FORK FARM & STABLES
1,460± Deeded Acres
The Fork Farm is an exceptional sporting property and working farm located one-hour east of Charlotte, NC. The 1,460± acre farm is a very private landholding that sits at the end of a state-maintained road. It is flanked by the Rocky and Pee Dee Rivers, which join at the southern tip of the property to create the eponymous “Fork”.
A tribute to classic European field sport estates, The Fork’s multiple land uses and best-in-class components overlap effortlessly. No single pursuit defines the farm, although among the standouts are world-class equestrian facilities, highly productive quail and waterfowl programs, and multiple sporting clay and shooting courses. The quality of the operations and flexible land uses are a testament to the management and planning of the current ownership. In addition to its enviable sporting reputation, the farm has been routinely recognized for its outstanding conservation efforts. Extensive improvements are spread throughout the farm, including a main house, guest lodge, farm buildings, and phenomenal stable. The Fork proves the sum is greater than any one of its parts and represents a real estate offering of the highest caliber.
The Fork boasts a rich history. It begins with “The Fork” itself, where the Rocky River joins the Pee Dee River. Strategic positions like these have always been prime real estate, and for thousands of years, this site has attracted people of all cultures, occupations, and walks of life. Evidence of this history reveals itself in sunken carriage roads, Native American fish weirs, and vestiges of the Revolutionary War.
The Cheraw tribe of the Siouan Nation is thought to have been the first human inhabitants of the area around The Fork. Later, during the 15th and 16th centuries, Native Americans from the Pee Dee River valley migrated up the river from South Carolina, settling in the area and replacing the previous Siouan inhabitants and culture.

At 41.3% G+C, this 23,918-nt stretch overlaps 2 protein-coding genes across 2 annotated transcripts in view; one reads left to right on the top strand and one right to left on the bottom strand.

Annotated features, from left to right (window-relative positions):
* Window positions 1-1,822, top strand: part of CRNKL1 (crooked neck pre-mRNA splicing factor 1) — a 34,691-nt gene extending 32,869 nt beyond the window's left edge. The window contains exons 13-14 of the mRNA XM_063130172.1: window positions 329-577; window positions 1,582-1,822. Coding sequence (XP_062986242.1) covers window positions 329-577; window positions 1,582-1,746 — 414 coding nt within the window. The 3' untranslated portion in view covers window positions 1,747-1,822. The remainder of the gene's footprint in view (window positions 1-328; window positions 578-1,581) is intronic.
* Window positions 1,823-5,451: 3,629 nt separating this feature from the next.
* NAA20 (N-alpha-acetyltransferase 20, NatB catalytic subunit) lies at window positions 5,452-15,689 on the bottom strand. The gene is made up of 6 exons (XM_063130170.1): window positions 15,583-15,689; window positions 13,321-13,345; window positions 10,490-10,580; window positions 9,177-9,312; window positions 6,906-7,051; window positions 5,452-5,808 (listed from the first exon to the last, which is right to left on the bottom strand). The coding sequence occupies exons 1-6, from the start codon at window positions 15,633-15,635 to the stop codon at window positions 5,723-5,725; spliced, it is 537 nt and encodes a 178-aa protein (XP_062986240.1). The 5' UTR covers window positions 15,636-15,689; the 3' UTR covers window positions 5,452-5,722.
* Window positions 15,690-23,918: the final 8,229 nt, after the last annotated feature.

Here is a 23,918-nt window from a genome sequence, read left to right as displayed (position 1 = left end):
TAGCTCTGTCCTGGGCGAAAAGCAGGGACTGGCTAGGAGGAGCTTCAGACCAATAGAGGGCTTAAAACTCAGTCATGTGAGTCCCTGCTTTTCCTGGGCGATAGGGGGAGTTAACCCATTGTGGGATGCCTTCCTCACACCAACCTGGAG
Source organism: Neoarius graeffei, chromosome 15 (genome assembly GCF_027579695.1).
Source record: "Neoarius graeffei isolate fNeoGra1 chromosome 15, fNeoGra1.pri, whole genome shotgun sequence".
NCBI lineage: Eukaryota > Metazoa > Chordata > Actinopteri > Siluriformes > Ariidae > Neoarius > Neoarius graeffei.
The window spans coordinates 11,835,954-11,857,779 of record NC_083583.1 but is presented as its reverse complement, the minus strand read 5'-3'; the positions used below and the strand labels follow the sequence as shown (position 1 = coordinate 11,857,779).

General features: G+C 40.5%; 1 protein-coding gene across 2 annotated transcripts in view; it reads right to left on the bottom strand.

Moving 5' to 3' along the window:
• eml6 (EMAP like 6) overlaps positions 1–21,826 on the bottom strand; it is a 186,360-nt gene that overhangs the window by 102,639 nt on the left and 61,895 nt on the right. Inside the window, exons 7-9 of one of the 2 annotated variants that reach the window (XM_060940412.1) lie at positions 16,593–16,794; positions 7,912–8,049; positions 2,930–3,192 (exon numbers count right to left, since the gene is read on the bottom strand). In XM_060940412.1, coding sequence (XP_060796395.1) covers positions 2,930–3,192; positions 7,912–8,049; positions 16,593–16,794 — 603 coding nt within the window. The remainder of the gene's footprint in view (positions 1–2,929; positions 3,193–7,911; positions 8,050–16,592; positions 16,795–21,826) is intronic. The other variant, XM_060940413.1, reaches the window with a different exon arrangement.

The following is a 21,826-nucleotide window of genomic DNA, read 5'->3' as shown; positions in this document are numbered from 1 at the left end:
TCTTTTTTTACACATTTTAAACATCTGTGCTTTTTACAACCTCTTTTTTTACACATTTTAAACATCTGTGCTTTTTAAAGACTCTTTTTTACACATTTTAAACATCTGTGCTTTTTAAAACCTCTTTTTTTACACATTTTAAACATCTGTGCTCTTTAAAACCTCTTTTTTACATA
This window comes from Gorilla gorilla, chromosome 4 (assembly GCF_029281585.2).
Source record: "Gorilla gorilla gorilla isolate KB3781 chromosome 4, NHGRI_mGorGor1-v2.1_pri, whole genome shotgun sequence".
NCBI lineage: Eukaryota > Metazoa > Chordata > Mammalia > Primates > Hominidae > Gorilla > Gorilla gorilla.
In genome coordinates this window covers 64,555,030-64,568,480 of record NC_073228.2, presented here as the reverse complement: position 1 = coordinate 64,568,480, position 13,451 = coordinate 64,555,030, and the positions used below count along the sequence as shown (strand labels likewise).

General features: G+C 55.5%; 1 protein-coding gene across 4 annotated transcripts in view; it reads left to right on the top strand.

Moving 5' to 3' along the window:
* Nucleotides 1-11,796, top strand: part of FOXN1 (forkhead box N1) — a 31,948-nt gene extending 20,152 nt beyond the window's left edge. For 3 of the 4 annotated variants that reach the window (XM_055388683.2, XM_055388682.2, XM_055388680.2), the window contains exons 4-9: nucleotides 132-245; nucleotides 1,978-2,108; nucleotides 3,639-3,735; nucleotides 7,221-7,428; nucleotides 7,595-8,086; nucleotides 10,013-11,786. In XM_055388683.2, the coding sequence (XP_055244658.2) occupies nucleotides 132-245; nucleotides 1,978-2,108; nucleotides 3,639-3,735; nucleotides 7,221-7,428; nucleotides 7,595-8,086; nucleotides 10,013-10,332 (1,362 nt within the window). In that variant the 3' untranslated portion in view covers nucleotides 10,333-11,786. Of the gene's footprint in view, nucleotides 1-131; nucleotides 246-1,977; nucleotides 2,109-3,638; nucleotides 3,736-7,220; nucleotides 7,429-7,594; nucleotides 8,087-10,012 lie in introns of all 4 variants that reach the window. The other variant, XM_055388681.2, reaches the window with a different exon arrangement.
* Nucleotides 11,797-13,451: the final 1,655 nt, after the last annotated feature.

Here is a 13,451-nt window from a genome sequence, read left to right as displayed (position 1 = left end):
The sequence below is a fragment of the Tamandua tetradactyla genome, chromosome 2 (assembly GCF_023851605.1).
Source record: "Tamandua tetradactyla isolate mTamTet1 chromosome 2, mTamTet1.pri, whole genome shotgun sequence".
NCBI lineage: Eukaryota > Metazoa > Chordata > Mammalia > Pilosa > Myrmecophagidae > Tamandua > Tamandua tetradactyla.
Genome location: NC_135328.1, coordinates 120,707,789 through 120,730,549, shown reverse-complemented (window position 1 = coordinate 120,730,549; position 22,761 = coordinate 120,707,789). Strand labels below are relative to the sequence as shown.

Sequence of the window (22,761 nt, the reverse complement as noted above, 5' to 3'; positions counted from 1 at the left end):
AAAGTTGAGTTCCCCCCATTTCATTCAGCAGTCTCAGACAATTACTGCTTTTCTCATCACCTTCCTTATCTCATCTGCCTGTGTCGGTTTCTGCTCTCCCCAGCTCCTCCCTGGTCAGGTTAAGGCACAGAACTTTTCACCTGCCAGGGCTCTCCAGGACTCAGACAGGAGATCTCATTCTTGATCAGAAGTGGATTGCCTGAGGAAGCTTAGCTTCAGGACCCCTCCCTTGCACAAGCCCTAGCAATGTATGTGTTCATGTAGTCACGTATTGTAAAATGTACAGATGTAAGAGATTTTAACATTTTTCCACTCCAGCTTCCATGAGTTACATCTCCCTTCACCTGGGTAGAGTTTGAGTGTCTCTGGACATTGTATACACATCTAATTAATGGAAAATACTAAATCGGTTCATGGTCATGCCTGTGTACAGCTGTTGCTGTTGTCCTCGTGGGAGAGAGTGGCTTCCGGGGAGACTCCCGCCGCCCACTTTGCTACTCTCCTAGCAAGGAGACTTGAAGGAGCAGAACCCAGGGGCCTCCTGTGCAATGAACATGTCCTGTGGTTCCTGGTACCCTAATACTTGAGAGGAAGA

In the mid-1700s, European settlers began moving to the Southern Piedmont, and records from 1748 recognize the Colson family as the first large scale landowners in the area. In 1771, Anson County (of which Stanly County was then a part of) issued John Colson a permit to operate an “ordinary”, or inn, where food, drink, and lodging were available to travelers. The Ordinary was described as a large, two-storied log structure with a space between two sections of the building wide enough for a carriage to drive between – a large “saddle bag” log cabin. Records show that this “ordinary” was the first licensed tavern in North Carolina and was located along the King’s Highway, most likely on the present-day Fork Farm. Sections of the King’s Highway still exist and farm visitors can walk and ride the sunken roadway much as they would have 250 years ago. Records exist of a Revolutionary War battle, and there is ample evidence to suggest that George Washington may well have been a guest at Colson’s on a tour of The South.
When the Colsons owned The Fork, it’s likely the land was mostly forested with dense hardwoods. However, beginning in the early 19th century, owners and farmers cleared portions of the land to grow crops such as corn, cotton, and soybeans, which aided in shaping the land as it is today. Additionally, those who grew crops logged the hardwoods periodically without any type of systematic program for renewal.
The Fork began its most recent chapter in 1999 when the current owner purchased the property. Today’s version continues to draw on the history and uses that came before it, albeit with significantly different focuses and sustainable land management practices.
In addition to being a best-in-class recreational property The Fork is the most efficient use of sporting and working lands I’ve seen. Not an inch of the property has been overlooked, and the farm is a masterclass in long-term planning and land management.